Another object of the present invention is to provide an electronic apparatus connectable to a current-to-voltage conversion circuit having an output side, where the current-to-voltage conversion circuit assumes a deactivated state when the output side is in a no-load state and assumes an active state when an external voltage is applied to the output side, and the electronic apparatus comprises a switching circuit to apply the external voltage to the output side of the current-to-voltage conversion circuit in the deactivated state. According to the electronic apparatus of the present invention, it is possible to reduce the power consumption of the current-voltage conversion circuit to zero, that is, reduce the standby power to zero, when the electronic apparatus is in the standby state or the stopped state.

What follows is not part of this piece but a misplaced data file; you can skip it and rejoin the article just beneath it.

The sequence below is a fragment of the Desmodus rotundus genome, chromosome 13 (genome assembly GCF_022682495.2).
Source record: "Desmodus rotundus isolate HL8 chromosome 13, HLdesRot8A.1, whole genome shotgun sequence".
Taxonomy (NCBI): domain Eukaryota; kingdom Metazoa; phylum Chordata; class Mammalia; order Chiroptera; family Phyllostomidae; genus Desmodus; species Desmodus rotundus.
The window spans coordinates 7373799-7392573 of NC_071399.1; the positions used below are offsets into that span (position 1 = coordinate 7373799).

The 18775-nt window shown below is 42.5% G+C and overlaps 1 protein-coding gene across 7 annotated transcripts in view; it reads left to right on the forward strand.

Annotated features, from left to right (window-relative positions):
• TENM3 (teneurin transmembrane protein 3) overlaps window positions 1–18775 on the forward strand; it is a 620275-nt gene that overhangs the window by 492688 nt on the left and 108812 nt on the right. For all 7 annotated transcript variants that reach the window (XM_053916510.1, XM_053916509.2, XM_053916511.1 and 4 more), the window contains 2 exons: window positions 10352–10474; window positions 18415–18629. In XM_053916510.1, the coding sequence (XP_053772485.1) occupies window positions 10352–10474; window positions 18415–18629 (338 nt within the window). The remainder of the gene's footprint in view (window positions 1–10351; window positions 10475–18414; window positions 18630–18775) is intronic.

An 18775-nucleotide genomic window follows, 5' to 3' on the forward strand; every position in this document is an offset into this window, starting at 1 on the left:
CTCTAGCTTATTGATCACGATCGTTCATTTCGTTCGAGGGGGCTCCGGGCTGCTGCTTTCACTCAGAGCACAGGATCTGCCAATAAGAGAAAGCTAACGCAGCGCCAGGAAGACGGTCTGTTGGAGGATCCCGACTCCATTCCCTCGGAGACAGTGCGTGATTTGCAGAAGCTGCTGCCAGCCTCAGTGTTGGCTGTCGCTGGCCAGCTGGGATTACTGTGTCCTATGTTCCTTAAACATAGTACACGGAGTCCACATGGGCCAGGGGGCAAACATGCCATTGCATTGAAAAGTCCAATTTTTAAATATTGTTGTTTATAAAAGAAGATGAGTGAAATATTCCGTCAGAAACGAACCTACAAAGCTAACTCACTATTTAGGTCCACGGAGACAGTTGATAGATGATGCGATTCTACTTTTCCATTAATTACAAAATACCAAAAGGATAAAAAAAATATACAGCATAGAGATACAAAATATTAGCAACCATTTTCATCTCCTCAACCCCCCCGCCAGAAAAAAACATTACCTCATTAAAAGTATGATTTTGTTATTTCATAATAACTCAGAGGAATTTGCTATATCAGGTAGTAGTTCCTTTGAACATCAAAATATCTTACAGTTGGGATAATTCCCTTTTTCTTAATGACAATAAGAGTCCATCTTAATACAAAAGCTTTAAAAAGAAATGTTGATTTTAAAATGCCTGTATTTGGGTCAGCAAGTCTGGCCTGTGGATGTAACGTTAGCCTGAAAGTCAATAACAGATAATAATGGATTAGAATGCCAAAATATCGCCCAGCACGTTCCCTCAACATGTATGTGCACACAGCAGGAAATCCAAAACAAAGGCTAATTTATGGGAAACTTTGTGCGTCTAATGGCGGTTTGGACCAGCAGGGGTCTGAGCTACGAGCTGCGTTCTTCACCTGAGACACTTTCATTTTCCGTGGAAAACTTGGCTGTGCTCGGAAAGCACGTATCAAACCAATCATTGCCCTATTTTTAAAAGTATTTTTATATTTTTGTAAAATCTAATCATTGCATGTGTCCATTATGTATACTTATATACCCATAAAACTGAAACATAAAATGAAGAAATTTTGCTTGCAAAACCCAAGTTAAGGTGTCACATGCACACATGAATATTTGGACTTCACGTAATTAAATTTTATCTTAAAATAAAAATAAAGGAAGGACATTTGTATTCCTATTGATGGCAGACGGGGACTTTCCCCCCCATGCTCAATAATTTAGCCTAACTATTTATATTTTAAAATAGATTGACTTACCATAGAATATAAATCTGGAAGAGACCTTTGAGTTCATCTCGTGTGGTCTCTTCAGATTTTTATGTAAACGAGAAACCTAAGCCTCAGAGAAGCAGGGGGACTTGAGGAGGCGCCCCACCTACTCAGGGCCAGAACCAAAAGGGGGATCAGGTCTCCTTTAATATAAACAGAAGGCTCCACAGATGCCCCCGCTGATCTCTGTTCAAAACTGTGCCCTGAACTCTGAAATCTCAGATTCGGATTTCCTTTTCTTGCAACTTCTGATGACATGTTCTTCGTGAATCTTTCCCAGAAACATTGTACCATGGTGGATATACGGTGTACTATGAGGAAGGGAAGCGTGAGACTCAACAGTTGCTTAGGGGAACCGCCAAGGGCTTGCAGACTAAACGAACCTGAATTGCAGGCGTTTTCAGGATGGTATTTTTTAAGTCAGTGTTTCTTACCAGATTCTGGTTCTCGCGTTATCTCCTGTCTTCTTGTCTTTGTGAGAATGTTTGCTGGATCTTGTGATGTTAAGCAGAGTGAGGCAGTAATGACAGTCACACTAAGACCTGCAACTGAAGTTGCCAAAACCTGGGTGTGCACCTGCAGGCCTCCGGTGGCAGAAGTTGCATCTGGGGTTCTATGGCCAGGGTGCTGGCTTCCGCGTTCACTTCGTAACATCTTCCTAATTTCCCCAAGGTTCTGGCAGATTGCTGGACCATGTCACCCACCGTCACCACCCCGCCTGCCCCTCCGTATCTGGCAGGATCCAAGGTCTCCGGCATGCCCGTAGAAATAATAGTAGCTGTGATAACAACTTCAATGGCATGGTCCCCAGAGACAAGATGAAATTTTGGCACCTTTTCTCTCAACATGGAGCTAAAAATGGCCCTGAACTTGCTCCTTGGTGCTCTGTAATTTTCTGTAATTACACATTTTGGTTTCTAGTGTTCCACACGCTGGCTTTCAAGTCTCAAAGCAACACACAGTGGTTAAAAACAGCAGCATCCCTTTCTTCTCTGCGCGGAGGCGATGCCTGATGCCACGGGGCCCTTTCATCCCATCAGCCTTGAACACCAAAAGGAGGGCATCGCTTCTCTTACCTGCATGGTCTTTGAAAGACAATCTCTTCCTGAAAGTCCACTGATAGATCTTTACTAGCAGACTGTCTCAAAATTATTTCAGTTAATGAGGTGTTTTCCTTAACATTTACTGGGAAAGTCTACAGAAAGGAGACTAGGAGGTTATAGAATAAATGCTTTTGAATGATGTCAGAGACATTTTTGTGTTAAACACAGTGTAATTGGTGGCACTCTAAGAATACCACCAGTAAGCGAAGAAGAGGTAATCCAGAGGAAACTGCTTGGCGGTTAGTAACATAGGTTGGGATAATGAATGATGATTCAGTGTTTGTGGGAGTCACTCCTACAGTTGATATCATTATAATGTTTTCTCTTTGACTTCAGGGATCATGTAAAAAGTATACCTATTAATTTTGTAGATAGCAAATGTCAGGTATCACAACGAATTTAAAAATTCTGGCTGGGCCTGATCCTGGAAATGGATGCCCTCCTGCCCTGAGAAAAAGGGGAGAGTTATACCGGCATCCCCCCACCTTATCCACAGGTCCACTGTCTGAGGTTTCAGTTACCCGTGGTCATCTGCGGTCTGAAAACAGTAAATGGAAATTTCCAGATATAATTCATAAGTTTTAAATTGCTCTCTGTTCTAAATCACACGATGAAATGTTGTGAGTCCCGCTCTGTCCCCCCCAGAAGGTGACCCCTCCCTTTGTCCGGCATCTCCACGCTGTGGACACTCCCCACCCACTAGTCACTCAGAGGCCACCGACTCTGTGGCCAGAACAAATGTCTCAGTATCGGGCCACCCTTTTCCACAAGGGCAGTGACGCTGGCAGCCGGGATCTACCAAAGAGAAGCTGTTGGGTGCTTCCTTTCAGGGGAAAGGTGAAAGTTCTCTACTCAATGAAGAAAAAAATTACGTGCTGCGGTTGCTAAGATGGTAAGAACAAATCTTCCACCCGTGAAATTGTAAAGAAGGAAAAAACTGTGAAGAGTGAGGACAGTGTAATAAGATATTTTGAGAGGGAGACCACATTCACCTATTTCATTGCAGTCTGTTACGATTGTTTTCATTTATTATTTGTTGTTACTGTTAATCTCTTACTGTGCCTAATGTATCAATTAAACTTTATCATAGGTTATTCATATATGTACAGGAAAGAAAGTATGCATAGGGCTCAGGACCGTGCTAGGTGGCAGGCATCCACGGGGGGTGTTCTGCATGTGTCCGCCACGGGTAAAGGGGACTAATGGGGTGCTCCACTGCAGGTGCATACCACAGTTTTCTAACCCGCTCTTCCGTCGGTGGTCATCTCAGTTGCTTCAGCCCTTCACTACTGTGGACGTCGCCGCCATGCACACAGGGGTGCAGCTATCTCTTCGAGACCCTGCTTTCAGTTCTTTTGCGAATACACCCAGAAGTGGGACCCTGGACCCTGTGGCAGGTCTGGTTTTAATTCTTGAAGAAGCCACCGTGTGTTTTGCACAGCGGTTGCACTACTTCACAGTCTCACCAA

Still another object of the present invention is to provide an electronic apparatus comprising a current-to-voltage conversion circuit comprising an input section to receive an input power, a transformer to convert the input power into an output power, an output section to output the output power, a first circuit to stop a power supply to the transformer and put the current-to-voltage conversion circuit into a deactivated state when the output section is in a no-load state, and a second circuit to start a power supply to the transformer and put the current-to-voltage conversion circuit into an active state when an external voltage is applied to the output section; and a control section to apply the external voltage to the output section of the current-to-voltage conversion circuit in the deactivated state. According to the electronic apparatus of the present invention, it is possible to reduce the power consumption of the current-voltage conversion circuit to zero, that is, reduce the standby power to zero, when the electronic apparatus is in the standby state or the stopped state.